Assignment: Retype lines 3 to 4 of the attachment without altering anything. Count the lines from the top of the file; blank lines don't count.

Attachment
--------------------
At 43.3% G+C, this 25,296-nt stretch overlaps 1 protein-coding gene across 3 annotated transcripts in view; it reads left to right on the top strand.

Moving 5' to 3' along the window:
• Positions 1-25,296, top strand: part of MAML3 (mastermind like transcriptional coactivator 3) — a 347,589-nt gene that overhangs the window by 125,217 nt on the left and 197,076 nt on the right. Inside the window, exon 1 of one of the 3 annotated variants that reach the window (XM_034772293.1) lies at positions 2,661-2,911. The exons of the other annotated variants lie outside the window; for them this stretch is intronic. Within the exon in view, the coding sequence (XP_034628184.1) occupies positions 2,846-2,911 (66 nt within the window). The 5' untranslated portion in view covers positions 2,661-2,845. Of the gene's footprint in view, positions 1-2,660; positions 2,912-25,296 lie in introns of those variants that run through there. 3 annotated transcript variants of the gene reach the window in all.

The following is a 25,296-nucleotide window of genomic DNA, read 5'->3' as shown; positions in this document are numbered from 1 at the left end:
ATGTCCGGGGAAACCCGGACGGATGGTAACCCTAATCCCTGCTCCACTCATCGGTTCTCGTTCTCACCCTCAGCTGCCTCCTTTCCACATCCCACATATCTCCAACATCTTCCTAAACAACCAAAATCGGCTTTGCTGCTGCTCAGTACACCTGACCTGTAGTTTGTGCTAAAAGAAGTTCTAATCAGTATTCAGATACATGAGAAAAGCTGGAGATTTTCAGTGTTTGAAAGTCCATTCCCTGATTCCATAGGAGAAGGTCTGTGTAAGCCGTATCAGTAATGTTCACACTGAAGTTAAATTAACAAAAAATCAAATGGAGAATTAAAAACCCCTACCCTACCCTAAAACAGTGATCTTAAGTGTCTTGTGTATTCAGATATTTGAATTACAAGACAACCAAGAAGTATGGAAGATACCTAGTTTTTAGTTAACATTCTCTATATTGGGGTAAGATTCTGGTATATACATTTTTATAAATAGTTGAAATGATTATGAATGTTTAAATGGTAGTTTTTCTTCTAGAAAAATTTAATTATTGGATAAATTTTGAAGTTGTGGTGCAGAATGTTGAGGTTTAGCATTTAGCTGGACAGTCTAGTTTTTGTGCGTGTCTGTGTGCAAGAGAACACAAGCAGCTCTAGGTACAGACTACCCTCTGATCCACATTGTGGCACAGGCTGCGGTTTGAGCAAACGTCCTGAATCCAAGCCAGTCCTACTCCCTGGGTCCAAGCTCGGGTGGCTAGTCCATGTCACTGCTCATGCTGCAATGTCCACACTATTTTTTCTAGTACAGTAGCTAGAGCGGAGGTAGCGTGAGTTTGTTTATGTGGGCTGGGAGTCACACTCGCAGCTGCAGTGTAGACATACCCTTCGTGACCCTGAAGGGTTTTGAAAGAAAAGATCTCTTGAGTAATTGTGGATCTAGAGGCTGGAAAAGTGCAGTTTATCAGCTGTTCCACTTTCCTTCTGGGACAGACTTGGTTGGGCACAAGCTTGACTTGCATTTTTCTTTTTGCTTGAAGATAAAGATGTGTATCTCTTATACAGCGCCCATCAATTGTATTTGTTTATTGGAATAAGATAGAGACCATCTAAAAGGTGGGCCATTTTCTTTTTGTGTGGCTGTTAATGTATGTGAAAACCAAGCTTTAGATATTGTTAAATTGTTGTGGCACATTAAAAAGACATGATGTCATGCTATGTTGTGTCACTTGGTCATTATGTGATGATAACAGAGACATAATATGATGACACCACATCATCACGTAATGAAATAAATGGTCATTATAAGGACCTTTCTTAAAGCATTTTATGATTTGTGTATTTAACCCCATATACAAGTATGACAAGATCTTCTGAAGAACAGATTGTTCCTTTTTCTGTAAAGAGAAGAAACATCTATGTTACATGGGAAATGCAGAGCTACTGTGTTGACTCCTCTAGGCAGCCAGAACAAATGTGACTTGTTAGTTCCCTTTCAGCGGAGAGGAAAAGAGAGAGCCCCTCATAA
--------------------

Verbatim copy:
• Positions 1-25,296, top strand: part of MAML3 (mastermind like transcriptional coactivator 3) — a 347,589-nt gene that overhangs the window by 125,217 nt on the left and 197,076 nt on the right. Inside the window, exon 1 of one of the 3 annotated variants that reach the window (XM_034772293.1) lies at positions 2,661-2,911. The exons of the other annotated variants lie outside the window; for them this stretch is intronic. Within the exon in view, the coding sequence (XP_034628184.1) occupies positions 2,846-2,911 (66 nt within the window). The 5' untranslated portion in view covers positions 2,661-2,845. Of the gene's footprint in view, positions 1-2,660; positions 2,912-25,296 lie in introns of those variants that run through there. 3 annotated transcript variants of the gene reach the window in all.

The following is a 25,296-nucleotide window of genomic DNA, read 5'->3' as shown; positions in this document are numbered from 1 at the left end: